Snuggled between two shops located on a muddy by-lane in old Srinagar, Raja’s shop entices more customers than the other two. The reason is that he sells mouth-watering barbeque and its winter in Kashmir.
On a chilly December evening, I along with a friend who wouldn’t stop pestering me about taking a bite walked to the shop in tasteful anticipation. Raja is a clean shaven lad in his late twenties who greets customers either plainly or enthusiastically, depending on the level of familiarity he shares with them. My friend in his inimitable feminine tone asks Raja for the obvious.
“You will have to wait as you can clearly see,” Raja replies from behind his makeshift barbeque iron–roaster which sits precariously outside the boundary of his shop.
Peeking into the shop, I find the insides overcrowded; men deviously satiating their palettes, another teeming mass of eager men on the steps waiting for the people inside to finish. We were last in line.
The movement of his hand held cardboard piece sends clouds of smoke from the roasting meat chops into the nippy air. The spice laden smoke intoxicates the senses. It’s this smell which somehow makes the wait endurable and appetizing. Anticipation is the only appetizer. Waiting suddenly became appealing as a chatty group of youngsters bring cricket into the waiting game. The test match between India and South Africa is in question. Arguments mix with the smoke emanating from the iron-grill.
“South Africa should have gone for the win. Sixteen runs is no big task,” says one sharp featured teenager in his boyish voice. “They are not called chokers for nothing,” another adds.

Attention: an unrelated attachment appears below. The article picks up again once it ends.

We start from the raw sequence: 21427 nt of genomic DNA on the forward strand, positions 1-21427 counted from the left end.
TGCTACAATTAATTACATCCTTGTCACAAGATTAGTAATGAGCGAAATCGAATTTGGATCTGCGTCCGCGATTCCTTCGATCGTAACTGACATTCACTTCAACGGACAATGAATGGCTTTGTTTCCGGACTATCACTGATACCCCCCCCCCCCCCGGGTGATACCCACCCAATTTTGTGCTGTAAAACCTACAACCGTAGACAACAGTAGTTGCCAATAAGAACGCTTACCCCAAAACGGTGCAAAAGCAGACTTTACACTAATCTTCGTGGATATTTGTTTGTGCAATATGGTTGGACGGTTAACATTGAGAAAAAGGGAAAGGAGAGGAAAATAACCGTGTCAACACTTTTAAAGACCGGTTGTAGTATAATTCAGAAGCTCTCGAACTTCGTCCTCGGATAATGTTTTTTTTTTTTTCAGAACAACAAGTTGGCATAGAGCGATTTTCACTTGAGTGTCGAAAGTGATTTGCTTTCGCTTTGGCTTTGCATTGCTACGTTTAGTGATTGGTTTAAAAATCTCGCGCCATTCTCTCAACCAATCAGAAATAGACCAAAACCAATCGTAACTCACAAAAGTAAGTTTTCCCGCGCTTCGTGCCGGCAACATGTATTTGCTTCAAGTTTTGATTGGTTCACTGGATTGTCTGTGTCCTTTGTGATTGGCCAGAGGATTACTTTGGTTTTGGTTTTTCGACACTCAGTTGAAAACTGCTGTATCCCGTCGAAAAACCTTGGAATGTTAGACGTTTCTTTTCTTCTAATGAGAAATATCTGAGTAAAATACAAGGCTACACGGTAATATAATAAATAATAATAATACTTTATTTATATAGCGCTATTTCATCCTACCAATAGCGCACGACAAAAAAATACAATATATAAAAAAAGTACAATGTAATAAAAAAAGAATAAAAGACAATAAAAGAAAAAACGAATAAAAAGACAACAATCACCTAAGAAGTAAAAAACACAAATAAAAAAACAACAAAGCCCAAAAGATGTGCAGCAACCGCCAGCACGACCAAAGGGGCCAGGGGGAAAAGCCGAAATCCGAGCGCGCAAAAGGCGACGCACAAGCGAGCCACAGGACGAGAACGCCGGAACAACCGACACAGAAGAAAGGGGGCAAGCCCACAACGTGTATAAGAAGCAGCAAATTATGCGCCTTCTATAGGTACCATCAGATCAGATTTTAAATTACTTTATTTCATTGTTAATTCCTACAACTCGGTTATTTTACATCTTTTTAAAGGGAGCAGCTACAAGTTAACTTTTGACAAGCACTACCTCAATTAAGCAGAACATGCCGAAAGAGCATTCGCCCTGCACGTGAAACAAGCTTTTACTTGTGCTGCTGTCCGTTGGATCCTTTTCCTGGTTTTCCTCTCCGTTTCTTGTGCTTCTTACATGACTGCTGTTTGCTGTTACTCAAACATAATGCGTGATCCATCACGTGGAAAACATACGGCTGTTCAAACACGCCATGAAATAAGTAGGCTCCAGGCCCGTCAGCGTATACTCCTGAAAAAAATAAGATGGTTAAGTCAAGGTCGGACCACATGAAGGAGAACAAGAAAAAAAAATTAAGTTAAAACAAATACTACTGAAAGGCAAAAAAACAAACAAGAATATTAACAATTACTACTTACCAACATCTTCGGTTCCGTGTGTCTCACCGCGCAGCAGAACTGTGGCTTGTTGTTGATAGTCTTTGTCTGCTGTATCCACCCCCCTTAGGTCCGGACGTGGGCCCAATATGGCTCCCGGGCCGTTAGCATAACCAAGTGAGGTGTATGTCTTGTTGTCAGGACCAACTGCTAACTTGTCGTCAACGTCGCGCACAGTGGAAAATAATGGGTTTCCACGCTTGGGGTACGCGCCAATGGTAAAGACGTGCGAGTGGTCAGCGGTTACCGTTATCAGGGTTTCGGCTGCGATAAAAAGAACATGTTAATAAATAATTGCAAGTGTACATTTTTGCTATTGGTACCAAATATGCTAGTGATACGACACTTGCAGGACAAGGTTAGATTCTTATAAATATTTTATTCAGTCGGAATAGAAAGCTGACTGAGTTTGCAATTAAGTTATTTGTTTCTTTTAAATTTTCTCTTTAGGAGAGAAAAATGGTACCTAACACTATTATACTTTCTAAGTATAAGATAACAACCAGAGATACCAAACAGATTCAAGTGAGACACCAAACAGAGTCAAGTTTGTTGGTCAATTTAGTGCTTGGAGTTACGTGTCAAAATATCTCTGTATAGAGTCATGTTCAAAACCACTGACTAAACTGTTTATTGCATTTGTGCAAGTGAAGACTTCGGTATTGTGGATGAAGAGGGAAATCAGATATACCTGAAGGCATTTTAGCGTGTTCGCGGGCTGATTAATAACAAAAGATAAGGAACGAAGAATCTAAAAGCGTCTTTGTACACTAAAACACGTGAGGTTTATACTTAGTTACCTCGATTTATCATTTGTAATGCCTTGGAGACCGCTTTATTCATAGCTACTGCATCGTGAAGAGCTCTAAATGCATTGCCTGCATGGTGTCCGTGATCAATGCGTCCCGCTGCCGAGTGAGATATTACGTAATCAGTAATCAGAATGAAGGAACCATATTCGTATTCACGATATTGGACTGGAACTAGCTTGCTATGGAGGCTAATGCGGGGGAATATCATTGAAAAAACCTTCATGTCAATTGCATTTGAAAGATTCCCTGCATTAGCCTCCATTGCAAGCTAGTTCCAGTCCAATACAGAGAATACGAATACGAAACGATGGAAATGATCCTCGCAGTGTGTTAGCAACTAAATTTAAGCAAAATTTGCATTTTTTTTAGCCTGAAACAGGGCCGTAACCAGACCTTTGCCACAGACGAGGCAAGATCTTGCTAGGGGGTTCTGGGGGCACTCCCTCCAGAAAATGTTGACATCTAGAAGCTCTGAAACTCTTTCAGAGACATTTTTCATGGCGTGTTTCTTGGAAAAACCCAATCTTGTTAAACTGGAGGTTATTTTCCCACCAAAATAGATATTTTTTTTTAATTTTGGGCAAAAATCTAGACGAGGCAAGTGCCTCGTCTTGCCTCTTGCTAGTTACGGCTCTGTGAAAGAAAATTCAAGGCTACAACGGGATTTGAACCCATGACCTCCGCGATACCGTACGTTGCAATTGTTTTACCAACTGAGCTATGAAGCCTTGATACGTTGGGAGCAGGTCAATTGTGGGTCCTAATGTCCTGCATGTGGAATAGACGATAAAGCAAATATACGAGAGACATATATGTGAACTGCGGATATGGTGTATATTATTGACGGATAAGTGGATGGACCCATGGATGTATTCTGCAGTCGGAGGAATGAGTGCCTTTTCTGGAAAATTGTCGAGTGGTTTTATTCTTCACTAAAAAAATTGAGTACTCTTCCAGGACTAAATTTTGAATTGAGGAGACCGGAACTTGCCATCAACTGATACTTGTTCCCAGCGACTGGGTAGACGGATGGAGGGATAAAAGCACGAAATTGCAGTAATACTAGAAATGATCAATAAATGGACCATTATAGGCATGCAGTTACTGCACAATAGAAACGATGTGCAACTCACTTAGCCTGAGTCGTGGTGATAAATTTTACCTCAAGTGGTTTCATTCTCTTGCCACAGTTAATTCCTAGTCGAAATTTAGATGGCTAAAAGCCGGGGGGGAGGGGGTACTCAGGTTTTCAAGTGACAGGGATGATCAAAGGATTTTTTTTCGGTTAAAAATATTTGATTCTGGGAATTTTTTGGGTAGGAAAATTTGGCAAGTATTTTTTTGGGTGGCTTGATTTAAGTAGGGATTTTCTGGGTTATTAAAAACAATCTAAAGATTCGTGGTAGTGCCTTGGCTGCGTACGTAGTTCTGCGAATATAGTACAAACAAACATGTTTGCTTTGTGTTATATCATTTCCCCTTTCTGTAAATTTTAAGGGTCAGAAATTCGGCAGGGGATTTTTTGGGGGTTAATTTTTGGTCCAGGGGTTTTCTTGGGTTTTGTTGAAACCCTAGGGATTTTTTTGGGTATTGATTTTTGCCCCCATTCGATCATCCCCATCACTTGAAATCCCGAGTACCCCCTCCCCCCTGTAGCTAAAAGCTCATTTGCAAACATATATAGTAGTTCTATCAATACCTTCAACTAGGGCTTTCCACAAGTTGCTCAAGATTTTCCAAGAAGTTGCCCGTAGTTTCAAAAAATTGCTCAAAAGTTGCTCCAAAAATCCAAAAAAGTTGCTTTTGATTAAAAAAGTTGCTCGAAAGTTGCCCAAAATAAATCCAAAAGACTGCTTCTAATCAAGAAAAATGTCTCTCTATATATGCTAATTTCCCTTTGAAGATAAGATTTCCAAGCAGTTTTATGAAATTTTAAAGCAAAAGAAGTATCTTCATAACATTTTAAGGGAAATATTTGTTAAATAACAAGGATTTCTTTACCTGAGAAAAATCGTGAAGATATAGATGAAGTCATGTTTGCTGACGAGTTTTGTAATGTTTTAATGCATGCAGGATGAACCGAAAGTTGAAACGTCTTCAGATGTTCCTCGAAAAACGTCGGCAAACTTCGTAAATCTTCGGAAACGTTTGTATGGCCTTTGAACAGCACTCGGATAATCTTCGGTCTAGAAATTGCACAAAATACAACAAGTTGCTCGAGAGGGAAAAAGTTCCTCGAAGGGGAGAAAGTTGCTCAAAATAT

No one seems happy with the draw. As with everything else, Kashmiris are absolutists when it comes to cricket. We believe in a win or a loss. Yes or no. There is nothing in between, but wait.
An impatient group of middle aged men plead Raja to clear the space for them. Raja responds with a clichéd “Have patience, it pays well,” to the gathering. Several mouths are complaining about the lack of space inside the dimly lit shop. Raja isn’t perturbed by the complaints; he keeps issuing curt responses and shifts the cardboard piece to his left hand to fan the roasting meat on the grill.
Winter in Kashmir heightens the flavor of barbeque. As bone splitting cold grips the landscape, more and more men are seen frequenting barbeque stalls. A walk around the old city and you will spot dozens of these stalls selling barbeque at various rates. At several of these places, women in standing cars accompanied by family relish the spicy meat-delight inside. It’s a food no one seems to dislike.
Meanwhile, the space inside Raja’s bunker-of-a-shop is cleared and we enter and shift to the corner of a wooden seat. The fumes from the barbeque warm our taste buds as we settle into our seats. My impatient friend is fond of the chutney Raja serves along with the barbeque. He asks for a plate full of it without hesitancy. Raja smilingly disproves and tells him to wait. Another five minutes and Raja hands us Lavasas (Kashmiris bread) and two plates of chutney and six steaks of steaming barbeque.
Our wait is finally over.
Originally published here — https://archive.authintmail.com/article/reporters-journal/waiting-barbeque